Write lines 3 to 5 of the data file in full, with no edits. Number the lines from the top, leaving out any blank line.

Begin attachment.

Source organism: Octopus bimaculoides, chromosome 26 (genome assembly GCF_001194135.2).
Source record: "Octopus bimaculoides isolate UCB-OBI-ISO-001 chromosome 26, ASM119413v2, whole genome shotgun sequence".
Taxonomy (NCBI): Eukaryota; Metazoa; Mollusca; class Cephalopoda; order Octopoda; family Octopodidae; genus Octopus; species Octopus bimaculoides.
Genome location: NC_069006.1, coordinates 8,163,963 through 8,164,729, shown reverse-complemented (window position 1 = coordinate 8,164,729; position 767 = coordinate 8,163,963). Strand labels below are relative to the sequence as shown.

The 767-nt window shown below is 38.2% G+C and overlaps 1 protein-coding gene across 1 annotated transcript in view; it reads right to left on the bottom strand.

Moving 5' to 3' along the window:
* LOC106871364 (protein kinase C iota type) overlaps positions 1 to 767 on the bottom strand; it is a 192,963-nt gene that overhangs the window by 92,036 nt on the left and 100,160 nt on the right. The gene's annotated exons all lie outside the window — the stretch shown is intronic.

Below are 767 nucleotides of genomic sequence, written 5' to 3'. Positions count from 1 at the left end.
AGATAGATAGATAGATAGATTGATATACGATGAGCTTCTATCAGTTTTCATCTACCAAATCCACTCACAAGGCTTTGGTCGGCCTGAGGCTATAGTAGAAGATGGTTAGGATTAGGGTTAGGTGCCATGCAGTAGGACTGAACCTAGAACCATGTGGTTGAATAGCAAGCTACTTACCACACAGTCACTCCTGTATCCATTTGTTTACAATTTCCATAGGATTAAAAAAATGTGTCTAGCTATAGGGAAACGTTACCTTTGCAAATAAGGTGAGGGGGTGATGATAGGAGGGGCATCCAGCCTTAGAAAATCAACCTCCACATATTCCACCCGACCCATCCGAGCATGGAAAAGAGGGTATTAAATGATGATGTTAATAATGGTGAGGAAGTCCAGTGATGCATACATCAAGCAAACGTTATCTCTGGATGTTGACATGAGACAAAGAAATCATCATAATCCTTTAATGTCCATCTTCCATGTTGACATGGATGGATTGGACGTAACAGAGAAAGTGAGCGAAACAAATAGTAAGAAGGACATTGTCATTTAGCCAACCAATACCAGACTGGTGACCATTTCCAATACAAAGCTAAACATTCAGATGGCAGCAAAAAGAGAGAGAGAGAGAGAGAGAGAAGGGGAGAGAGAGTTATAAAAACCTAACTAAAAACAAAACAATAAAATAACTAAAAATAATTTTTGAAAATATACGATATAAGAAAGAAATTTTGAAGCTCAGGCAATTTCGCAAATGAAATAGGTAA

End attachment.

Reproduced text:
Taxonomy (NCBI): Eukaryota; Metazoa; Mollusca; class Cephalopoda; order Octopoda; family Octopodidae; genus Octopus; species Octopus bimaculoides.
Genome location: NC_069006.1, coordinates 8,163,963 through 8,164,729, shown reverse-complemented (window position 1 = coordinate 8,164,729; position 767 = coordinate 8,163,963). Strand labels below are relative to the sequence as shown.

The 767-nt window shown below is 38.2% G+C and overlaps 1 protein-coding gene across 1 annotated transcript in view; it reads right to left on the bottom strand.